And that I haven’t also realized that having a bad gut situation or a difficult gut situation or an unhealthy gut is going to decrease the neurological recovery after an event like a stroke. Can we dive into that?
100% you say something really key by the way, I don’t know if you’ve ever heard of Dr. Lisa Moscone. She’s a fantastic doctor that is studying women’s brains after menopause, specifically, and she actually said something similar to that people have this understanding that the brain is like, in a box like a black box that’s separated from the rest of the body because it’s just centered in the skull.
But that’s actually not true. It is kind of like a supercomputer. It does communicate with everything. That is one of the things that I actually learned heavily in my chiropractic school is that the spinal cord and the nerves that come from the brain do communicate with the rest of the body.
It’s one of the things that got me really interested in it. But on the side note of that, you are correct in the sense that you also mentioned the vagus nerve, there is a specific link in between your brain and your gut. And there is an actual physical link.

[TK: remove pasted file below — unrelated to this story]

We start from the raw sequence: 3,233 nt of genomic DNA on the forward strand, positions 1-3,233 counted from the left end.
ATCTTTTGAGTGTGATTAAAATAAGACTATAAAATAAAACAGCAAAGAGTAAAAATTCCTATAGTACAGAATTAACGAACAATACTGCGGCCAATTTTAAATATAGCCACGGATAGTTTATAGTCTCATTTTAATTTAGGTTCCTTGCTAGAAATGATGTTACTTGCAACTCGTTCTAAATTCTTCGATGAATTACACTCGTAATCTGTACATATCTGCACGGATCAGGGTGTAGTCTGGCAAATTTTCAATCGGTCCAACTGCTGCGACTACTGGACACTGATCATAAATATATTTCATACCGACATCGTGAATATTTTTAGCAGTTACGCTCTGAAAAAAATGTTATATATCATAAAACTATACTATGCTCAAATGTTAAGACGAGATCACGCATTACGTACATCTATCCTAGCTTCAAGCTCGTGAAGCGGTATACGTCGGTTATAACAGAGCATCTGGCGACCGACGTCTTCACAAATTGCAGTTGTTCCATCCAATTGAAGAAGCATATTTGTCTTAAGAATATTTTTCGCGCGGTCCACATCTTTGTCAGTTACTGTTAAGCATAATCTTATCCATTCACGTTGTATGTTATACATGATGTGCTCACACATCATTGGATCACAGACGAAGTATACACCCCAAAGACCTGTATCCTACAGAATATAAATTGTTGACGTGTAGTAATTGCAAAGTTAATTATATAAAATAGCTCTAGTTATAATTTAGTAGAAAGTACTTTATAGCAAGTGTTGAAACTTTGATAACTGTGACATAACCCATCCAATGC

If you’ve had a stroke, and you’re in recovery, you’ll know what a scary and confusing time it can be, you’re likely to have a lot of questions going through your mind. Like how long will it take to recover? Will I actually recover? What things should I avoid in case I make matters worse, or doctors will explain things that obviously, you’ve never had a stroke before, you probably don’t know what questions to ask.
If this is you, you may be missing out on doing things that could help speed up your recovery. If you’re finding yourself in that situation. Stop worrying, and head to recoveryafterstroke.com where you can download a guide that will help you. It’s called the seven questions to ask your doctor about your stroke.
These seven questions are the ones Bill wished he’d asked when he was recovering from a stroke, they’ll not only help you better understand your condition, and they’ll help you take a more active role in your recovery. head to the website. Now, recoveryafterstroke.com and download the guide. It’s free.
In between your central nervous system and your enteric nervous system, which is more than ever system that regulates gut motility and ghrelin secretion to tell you if you’re satiated or not, permeability is something that can happen as well. One of the things that I want to dive into a little bit more is the area from which that nerve actually comes out of is called the brainstem.